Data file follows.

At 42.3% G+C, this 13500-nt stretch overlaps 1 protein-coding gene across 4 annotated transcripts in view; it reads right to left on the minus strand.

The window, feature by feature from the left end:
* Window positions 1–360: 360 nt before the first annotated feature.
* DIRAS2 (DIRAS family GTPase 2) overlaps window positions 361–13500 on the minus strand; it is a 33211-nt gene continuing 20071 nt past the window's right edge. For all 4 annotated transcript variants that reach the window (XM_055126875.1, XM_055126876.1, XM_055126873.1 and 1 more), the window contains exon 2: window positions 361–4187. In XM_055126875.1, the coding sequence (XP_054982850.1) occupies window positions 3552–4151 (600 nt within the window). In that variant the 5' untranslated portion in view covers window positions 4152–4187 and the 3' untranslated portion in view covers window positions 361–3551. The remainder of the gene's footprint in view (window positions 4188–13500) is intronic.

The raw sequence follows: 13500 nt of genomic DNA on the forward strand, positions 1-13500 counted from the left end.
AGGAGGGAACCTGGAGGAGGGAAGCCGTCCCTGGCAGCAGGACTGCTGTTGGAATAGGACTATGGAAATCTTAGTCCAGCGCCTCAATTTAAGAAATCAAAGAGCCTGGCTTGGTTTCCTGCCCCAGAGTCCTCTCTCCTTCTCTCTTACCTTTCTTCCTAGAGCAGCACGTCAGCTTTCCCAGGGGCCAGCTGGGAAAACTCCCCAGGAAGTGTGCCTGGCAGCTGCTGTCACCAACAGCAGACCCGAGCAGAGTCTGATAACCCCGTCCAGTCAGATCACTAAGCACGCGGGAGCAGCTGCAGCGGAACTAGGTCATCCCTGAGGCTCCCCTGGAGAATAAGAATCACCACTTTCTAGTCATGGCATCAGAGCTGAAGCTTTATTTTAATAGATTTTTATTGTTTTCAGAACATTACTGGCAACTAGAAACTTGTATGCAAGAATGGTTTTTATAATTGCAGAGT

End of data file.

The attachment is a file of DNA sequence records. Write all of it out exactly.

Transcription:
At 42.3% G+C, this 13500-nt stretch overlaps 1 protein-coding gene across 4 annotated transcripts in view; it reads right to left on the minus strand.

The window, feature by feature from the left end:
* Window positions 1–360: 360 nt before the first annotated feature.
* DIRAS2 (DIRAS family GTPase 2) overlaps window positions 361–13500 on the minus strand; it is a 33211-nt gene continuing 20071 nt past the window's right edge. For all 4 annotated transcript variants that reach the window (XM_055126875.1, XM_055126876.1, XM_055126873.1 and 1 more), the window contains exon 2: window positions 361–4187. In XM_055126875.1, the coding sequence (XP_054982850.1) occupies window positions 3552–4151 (600 nt within the window). In that variant the 5' untranslated portion in view covers window positions 4152–4187 and the 3' untranslated portion in view covers window positions 361–3551. The remainder of the gene's footprint in view (window positions 4188–13500) is intronic.

The raw sequence follows: 13500 nt of genomic DNA on the forward strand, positions 1-13500 counted from the left end.
AGGAGGGAACCTGGAGGAGGGAAGCCGTCCCTGGCAGCAGGACTGCTGTTGGAATAGGACTATGGAAATCTTAGTCCAGCGCCTCAATTTAAGAAATCAAAGAGCCTGGCTTGGTTTCCTGCCCCAGAGTCCTCTCTCCTTCTCTCTTACCTTTCTTCCTAGAGCAGCACGTCAGCTTTCCCAGGGGCCAGCTGGGAAAACTCCCCAGGAAGTGTGCCTGGCAGCTGCTGTCACCAACAGCAGACCCGAGCAGAGTCTGATAACCCCGTCCAGTCAGATCACTAAGCACGCGGGAGCAGCTGCAGCGGAACTAGGTCATCCCTGAGGCTCCCCTGGAGAATAAGAATCACCACTTTCTAGTCATGGCATCAGAGCTGAAGCTTTATTTTAATAGATTTTTATTGTTTTCAGAACATTACTGGCAACTAGAAACTTGTATGCAAGAATGGTTTTTATAATTGCAGAGT